Three times during a recent practice, the Shoreham-Wading River quarterback tried a ball fake to bait defensive end Ethan Wiederkehr into giving up his outside containment. Three times Wiederkehr held his ground.
“One of these days I’ll get you,” the Wildcats’ quarterback said with a laugh. The QB just happened to be coach Matt Millheiser, who was taking snaps during some team defensive drills, which fortunately for Millheiser, were of the non-tackling variety.
Wiederkehr, the Northwestern-bound senior, has grown to 6-5 ½ and 285 pounds and the returning Newsday first-team All-Long Island lineman is expected to terrorize opponents on both sides of the ball as SWR’s Wildcats look to extend a 24-game winning streak in pursuit of their third consecutive Long Island Class IV championship.
Wiederkehr, quite literally, is a big reason why that is not an unreasonable goal for the preseason No. 1 seed in Suffolk IV. “The best part of Ethan is that his fundamentals are great. You saw I tried to fool him and I couldn’t,” Millheiser said. “He doesn’t try to do the spectacular thing. He just does his job. When you that, you’re in a position to make plays. When you try to do too much, try to be the superstar, you wind up making a mistake and getting yourself out of position.”
In a way, Wiederkehr actually will be out of position all season. Northwestern projects him as an offensive tackle. But he knows he is needed as a blocking tight end and pass-rushing defensive end in his final year of high school, and he is fine with that. “It’s our senior year and we want another championship. That’s what’s most important,” said Wiederkehr, one of only a handful of players who have been on the varsity for the past two undefeated season. “The streak, 24-0, has been a blessing, but at this point I’m kind of putting it behind me and not thinking about it. Right now we’re 0-0.”
The growth of SWR into a powerhouse under Millheiser, who is entering his seventh season, parallels the growth — physically, mentally and skillfully — of Wiederkehr, whose father, Hans, is an assistant coach for the Wildcats and was a star at Syracuse and signed as an undrafted free agent with the Pittsburgh Steelers in 1986 but never got into an NFL game.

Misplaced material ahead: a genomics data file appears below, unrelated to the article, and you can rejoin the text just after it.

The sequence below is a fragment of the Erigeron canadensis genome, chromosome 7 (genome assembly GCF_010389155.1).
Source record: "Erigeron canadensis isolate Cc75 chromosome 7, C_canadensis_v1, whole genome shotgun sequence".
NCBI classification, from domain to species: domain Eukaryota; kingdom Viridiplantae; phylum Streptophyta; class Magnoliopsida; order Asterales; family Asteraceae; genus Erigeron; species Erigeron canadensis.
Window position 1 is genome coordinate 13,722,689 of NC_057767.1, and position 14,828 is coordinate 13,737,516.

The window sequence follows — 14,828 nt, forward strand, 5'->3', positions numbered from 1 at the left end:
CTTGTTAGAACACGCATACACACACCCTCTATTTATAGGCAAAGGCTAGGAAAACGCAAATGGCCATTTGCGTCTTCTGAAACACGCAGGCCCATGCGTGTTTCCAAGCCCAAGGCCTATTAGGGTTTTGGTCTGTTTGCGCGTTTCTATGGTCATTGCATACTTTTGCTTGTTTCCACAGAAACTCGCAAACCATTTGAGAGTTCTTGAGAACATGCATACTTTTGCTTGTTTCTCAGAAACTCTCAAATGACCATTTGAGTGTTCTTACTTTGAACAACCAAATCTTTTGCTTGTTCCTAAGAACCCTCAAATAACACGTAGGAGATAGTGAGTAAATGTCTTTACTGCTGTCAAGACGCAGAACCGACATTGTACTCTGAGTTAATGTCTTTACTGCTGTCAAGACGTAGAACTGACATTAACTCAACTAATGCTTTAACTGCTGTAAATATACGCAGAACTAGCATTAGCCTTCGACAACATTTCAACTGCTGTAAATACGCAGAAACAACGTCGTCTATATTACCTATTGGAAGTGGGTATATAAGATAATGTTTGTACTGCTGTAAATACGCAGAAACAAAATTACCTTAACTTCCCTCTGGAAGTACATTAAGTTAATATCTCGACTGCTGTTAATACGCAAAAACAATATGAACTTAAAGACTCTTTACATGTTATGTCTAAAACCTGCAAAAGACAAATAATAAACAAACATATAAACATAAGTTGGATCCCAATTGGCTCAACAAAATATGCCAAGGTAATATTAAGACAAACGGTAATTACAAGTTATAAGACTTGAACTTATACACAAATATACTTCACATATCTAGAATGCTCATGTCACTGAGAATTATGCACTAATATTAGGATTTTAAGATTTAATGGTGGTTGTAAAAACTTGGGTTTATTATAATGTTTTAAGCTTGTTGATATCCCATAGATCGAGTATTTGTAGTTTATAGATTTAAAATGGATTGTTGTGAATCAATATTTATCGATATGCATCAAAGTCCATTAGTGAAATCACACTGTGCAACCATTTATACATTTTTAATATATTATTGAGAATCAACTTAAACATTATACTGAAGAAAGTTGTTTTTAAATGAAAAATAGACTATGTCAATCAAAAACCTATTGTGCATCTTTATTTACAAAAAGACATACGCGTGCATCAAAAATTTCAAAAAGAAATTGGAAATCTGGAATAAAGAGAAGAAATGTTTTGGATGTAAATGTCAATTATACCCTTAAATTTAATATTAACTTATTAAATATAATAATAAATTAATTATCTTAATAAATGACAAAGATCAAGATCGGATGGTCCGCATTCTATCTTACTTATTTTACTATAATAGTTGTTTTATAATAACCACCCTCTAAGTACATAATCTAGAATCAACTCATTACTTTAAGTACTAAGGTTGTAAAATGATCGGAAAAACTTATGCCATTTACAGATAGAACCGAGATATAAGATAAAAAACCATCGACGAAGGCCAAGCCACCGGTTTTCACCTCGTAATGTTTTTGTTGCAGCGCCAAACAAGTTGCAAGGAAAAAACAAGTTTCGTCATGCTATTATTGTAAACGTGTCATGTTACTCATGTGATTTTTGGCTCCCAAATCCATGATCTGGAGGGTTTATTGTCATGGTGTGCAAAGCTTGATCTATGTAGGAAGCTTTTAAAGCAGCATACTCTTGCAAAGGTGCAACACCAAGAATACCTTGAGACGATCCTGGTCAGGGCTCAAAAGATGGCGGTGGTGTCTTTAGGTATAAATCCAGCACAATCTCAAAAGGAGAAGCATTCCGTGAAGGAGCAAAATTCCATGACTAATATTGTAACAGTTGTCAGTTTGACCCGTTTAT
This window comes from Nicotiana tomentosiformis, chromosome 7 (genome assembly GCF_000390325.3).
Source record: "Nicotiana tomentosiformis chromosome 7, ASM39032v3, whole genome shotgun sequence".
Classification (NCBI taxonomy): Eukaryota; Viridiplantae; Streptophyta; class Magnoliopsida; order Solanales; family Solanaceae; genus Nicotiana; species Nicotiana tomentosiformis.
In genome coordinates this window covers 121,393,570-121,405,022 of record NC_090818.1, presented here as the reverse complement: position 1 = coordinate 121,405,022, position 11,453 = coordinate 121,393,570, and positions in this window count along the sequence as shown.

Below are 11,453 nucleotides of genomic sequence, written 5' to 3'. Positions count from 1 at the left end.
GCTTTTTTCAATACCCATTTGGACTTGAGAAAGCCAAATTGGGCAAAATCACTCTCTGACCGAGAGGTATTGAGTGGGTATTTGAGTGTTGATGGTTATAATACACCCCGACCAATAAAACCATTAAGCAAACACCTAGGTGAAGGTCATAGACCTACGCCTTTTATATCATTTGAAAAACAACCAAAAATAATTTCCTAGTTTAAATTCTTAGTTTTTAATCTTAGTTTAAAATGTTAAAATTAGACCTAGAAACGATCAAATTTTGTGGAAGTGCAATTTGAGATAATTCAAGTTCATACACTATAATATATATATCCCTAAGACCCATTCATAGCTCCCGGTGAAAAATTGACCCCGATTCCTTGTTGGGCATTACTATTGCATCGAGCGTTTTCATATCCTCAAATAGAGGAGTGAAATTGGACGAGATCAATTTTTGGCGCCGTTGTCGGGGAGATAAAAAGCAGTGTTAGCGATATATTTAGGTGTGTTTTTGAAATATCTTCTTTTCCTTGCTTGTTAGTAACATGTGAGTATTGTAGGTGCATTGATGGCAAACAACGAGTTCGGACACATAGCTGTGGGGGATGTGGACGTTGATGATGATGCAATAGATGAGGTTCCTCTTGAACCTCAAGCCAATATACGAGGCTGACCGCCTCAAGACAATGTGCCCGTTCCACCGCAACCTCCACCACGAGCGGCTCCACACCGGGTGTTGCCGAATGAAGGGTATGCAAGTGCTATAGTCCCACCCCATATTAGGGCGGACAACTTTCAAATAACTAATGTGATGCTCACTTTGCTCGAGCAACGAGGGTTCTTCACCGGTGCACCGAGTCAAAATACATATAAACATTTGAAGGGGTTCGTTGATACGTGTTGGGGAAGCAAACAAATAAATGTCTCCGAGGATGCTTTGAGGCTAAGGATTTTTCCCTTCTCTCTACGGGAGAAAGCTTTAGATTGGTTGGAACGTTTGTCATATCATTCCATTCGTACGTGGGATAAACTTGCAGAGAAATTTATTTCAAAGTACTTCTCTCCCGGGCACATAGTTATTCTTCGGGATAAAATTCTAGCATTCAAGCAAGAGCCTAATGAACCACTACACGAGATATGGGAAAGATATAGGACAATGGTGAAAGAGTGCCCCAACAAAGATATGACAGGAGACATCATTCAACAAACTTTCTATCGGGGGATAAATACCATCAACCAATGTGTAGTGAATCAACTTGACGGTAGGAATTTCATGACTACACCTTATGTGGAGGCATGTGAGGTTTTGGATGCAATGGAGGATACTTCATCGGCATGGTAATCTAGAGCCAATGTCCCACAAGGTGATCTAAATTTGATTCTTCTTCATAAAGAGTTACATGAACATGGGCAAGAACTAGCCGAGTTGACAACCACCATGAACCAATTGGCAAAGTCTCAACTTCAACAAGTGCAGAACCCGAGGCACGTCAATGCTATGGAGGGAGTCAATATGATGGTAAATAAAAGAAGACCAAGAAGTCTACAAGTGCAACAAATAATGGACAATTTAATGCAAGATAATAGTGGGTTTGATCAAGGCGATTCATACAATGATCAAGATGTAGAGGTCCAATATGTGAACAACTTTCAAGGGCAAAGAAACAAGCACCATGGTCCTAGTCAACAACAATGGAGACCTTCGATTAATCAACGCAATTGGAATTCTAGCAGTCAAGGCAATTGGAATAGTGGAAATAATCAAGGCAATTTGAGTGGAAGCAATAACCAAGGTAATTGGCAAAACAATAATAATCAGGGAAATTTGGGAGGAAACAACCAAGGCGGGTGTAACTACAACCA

Among the numerous schools that offered Wiederkehr athletic scholarships was his father’s alma mater, but Ethan elected to play in the Big Ten. “That ability to chase quarterbacks and that footwork from an offensive tackle will work on the next level,” Millheiser said. “A big guy who can move his feet, who they see on film can not only down-block across the field, but a guy who is chasing down quarterbacks, knocking balls down and using that athleticism. That’s what the colleges look for; that’s what the NFL looks for — that kind of size and that kind of agility in one package.”
That’s a long way from the tall, lean kid who watched from the sidelines with his father during Millheiser’s first season at Shoreham-Wading River. “I knew who they were, and I knew Ethan would be coming up,” the coach said. “I went over to meet him he was just a regular kid. Then he started growing. A lot of kids are tall; a lot of kids are athletic; a lot of kids know how to play football. But Ethan had the combination of the drive, the pedigree, the athleticism — the perfect storm, so to speak, from the time he was young all the way until now.”
Wiederkehr gained about 50 pounds between his sophomore and junior year to 270, and according to Millheiser, “Ethan realized it was heavy weight and he couldn’t play and move as well. This year, he got his nutrition better and he still put on some pounds but he kept that mobility, speed and quickness. There’s a definite difference — not only in his play but in his conditioning.”
Wiederkehr, who also plays basketball and lacrosse, acknowledged, “I didn’t want to put on any bad weight. I tried to put on muscle.”
He said he is determined “to have a great season defensively because I know it might be my last” at defensive end because Northwestern has made it clear they want him on the offensive line. “I have to focus on getting more bend in my knees and getting lower in my stance,” he said. “All the top offensive linemen up there get low and can drop back in pass coverage. I’m working on good form.”
It’s a work that has been in progress for years. “He didn’t become the great player that he is between his sophomore and junior year or between his junior and senior year. He’s been working at this since he was in the eighth grade,” Millheiser said. “All those days in the gym and all those times he didn’t really want to go have paid off. This has been a gradual process and one that’s been fun to watch.”
Now if only Wiederkehr would bite just once in practice on the coach’s play fake, Millheiser would really have fun.